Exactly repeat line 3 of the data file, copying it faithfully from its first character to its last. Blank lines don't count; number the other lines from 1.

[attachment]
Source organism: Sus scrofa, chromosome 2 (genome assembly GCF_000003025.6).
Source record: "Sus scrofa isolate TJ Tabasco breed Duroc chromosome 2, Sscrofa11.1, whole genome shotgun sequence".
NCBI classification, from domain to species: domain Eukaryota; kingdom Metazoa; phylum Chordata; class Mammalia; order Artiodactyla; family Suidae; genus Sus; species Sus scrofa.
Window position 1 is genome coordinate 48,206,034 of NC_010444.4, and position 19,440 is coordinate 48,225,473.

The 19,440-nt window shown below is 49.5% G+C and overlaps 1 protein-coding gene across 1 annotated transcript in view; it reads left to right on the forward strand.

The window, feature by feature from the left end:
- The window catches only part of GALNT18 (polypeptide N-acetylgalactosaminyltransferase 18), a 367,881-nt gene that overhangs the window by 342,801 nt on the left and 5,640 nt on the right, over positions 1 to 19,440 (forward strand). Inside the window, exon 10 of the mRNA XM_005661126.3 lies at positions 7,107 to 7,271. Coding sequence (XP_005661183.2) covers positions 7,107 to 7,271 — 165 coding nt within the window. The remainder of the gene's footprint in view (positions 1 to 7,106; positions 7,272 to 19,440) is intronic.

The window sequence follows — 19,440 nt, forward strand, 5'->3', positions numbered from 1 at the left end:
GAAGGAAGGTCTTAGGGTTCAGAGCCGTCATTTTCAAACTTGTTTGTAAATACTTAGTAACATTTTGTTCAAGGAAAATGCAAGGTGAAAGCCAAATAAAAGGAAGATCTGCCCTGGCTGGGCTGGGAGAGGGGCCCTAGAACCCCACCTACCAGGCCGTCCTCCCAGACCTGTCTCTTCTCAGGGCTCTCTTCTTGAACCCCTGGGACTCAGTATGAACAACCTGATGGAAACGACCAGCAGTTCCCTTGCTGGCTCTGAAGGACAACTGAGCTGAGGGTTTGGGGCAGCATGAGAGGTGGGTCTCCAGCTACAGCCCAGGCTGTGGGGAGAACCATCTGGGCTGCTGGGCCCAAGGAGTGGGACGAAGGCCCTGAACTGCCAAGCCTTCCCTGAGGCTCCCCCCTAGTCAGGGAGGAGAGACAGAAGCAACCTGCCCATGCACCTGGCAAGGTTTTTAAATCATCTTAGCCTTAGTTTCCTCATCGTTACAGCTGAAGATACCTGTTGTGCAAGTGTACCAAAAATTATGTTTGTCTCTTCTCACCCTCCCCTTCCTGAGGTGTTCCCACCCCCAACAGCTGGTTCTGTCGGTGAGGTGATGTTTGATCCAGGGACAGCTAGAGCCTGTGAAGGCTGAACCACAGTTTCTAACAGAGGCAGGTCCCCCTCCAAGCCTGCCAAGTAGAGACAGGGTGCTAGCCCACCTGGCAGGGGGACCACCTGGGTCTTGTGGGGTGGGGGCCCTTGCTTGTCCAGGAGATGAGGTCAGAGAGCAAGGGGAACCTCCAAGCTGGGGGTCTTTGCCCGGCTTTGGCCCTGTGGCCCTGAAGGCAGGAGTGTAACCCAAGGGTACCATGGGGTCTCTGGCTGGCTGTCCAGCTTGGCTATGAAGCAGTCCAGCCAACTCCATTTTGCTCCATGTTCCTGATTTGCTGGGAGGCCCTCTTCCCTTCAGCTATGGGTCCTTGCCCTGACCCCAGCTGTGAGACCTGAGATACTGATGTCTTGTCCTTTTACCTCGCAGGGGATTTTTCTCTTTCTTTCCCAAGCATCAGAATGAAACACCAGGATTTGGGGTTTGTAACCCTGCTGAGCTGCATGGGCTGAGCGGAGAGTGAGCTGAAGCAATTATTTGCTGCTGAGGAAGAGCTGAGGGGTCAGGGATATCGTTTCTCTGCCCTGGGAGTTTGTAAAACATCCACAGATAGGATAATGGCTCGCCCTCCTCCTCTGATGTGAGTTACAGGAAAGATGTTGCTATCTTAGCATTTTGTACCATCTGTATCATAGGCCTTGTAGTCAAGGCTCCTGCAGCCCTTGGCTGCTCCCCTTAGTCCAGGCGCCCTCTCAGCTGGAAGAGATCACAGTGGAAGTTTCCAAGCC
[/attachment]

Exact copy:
NCBI classification, from domain to species: domain Eukaryota; kingdom Metazoa; phylum Chordata; class Mammalia; order Artiodactyla; family Suidae; genus Sus; species Sus scrofa.